FIELD OF THE INVENTION
The present invention generally relates to an ergonomic desk that may be adjusted to accommodate different people, and more specifically relates to an ergonomic desk having one or more surfaces that are movable relative to a primary desk surface.
BACKGROUND OF THE INVENTION
A conventional work desk, whether a home or office desk, is designed to optimize work and storage space for a user. Generally, the desk height is standard and immovable, thus other desk components such as computer monitors and desk chairs must be adjusted relative to the conventional desk. Because conventional work desks are not ergonomically designed, achieving a functional and ergonomic desk typically requires custom structural changes after the desk has been assigned to a particular user.
The actual shapes of a person's trapezius muscle, levator scapulae muscle, and cervical erector spinae muscles are best suited for walking and occasional lifting. When sitting at a conventional desk, these muscles support the person's arms for prolonged periods of time. In turn, the user instinctually wants to lean forward and push down on the desk surface in order to remove excessive tension out of the upper neck and shoulder muscles. However, this posture causes an array of other problems over time such as, but not limited to, straightening of the person's cervical spine to the extent that the person loses their natural spinal curve. Improper desk posture, over time, may lead to increased stress in the supporting muscles, straightening of the spine and neck, and even nerve or spinal disc damage.
The U.S. Department of Labor, Occupational Safety and Health Administration (OSHA) published a useful checklist for configuring one's posture and configuring an ergonomic work station. An ergonomically correct work station will help prevent injuries such as carpal tunnel syndrome, neck stiffness, and chronic back pain. While such a checklist may be helpful it does not overcome the drawbacks of non-adjustable, conventional work desks.
SUMMARY OF THE INVENTION
The present invention is generally directed toward an adjustable, ergonomic work desk that is easily configurable to a wide variety of user sizes, shapes and weights. The ergonomic work desk may be configured to alleviate existing muscular, skeletal or nervous system issues and/or configured to prevent such issues in the first instance. In one embodiment, the ergonomic work desk may be arranged from a sitting configuration to a standing configuration or vice-versa.
In one aspect of the present invention, an ergonomic desk includes a primary desk section having a primary desk surface; a second desk section located above the primary desk surface, the second desk section vertically adjustable and rotationally adjustable relative to the primary desk surface; and an arm support section rotationally adjustable in a plane that is substantially parallel to a second desk surface of the second desk section.
BRIEF DESCRIPTION OF THE DRAWINGS
Preferred and alternative embodiments of the present invention are described in detail below with reference to the following drawings:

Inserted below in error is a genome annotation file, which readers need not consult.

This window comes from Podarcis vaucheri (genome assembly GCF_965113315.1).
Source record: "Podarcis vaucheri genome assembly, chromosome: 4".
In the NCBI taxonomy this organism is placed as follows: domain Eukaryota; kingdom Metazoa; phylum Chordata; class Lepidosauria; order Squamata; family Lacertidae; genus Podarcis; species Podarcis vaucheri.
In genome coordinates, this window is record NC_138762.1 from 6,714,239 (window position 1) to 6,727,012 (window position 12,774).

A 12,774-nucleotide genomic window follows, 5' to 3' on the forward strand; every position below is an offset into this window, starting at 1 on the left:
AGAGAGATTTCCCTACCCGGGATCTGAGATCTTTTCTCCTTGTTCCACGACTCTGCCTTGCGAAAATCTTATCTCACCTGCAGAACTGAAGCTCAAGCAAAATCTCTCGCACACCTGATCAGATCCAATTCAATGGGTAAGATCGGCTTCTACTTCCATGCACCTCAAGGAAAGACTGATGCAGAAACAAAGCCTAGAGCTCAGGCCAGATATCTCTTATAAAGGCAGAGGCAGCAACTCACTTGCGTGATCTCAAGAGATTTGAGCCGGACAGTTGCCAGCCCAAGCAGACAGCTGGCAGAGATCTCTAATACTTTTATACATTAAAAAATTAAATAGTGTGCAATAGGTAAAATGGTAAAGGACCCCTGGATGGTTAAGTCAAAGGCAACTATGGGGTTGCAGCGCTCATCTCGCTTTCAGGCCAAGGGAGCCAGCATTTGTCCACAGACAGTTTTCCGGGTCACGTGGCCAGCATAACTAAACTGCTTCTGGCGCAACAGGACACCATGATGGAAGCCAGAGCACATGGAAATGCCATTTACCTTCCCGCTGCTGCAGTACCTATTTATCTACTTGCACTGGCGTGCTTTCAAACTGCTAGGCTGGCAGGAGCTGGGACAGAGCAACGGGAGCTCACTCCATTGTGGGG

FIG. 1 is a perspective view of an ergonomic desk according to an embodiment of the present invention;
FIG. 2 is a side devotional view of the ergonomic desk of FIG. 1 showing a user's viewing angle;
FIG. 3 is another side elevational view of the ergonomic desk of FIG. 1 showing an adjustment assembly according to an embodiment of the present invention; and
FIG. 4 is perspective view of a collar for securing the ergonomic desk in a desired position according to an embodiment of the present invention.
DETAILED DESCRIPTION OF THE INVENTION
In the following description, certain specific details are set forth in order to provide a thorough understanding of various embodiments of the invention. However, one skilled in the art will understand that the invention may be practiced without these details. In other instances, well-known structures associated with work desks, work stations, and methods of ergonomically configuring the same have not necessarily been shown or described in detail to avoid unnecessarily obscuring descriptions of the embodiments of the invention.
FIG. 1 shows a work station 100 in which a desk user 102 is seated at an ergonomic desk 104 according to an embodiment of the invention, The user 102 is interacting with an input device 106 and a display monitor 108. The ergonomic desk 104 includes legs 110 for supporting a primary desk section 112, which in turn has a primary desk surface 114. A second desk section 116 includes a second desk surface 118 for supporting the input device 106 such as a keyboard and a mouse (not shown). In addition, the ergonomic desk 104 includes arm support sections 120. One of the main purposes of the ergonomic desk 104 is to support the weight of the user's arms while correctly positioning the user to relax nerve bundles in the neck and upper back area.
In one embodiment, the legs 102 are adjustable to change a height of the primary desk surface 114 relative to the ground or floor (not shown). In one embodiment, the legs 110 are adjustable to change a height of the primary desk surface 114 relative to the ground or floor (not shown). Each leg consists of a lockable/adjustable cylinder (bottom of the leg) within an outer stationary cylinder. Height adjustment is attained by rotating the bottom of the leg clockwise to unlock the adjustable inner cylinder. Then push the bottom cylinder up or down to the desired height. Finally rotate the bottom of the leg counterclockwise to lock in the new height. When the primary desk surface 114 is properly adjusted, the user's sitting position will allow them to have their hips bent at about 80 to about 110 degrees of hip flexion with their knees bent at approximately 90 degrees such that their knees are substantially parallel within the same plane as the hip bone (FIG. 3 illustrates the above-described sitting position).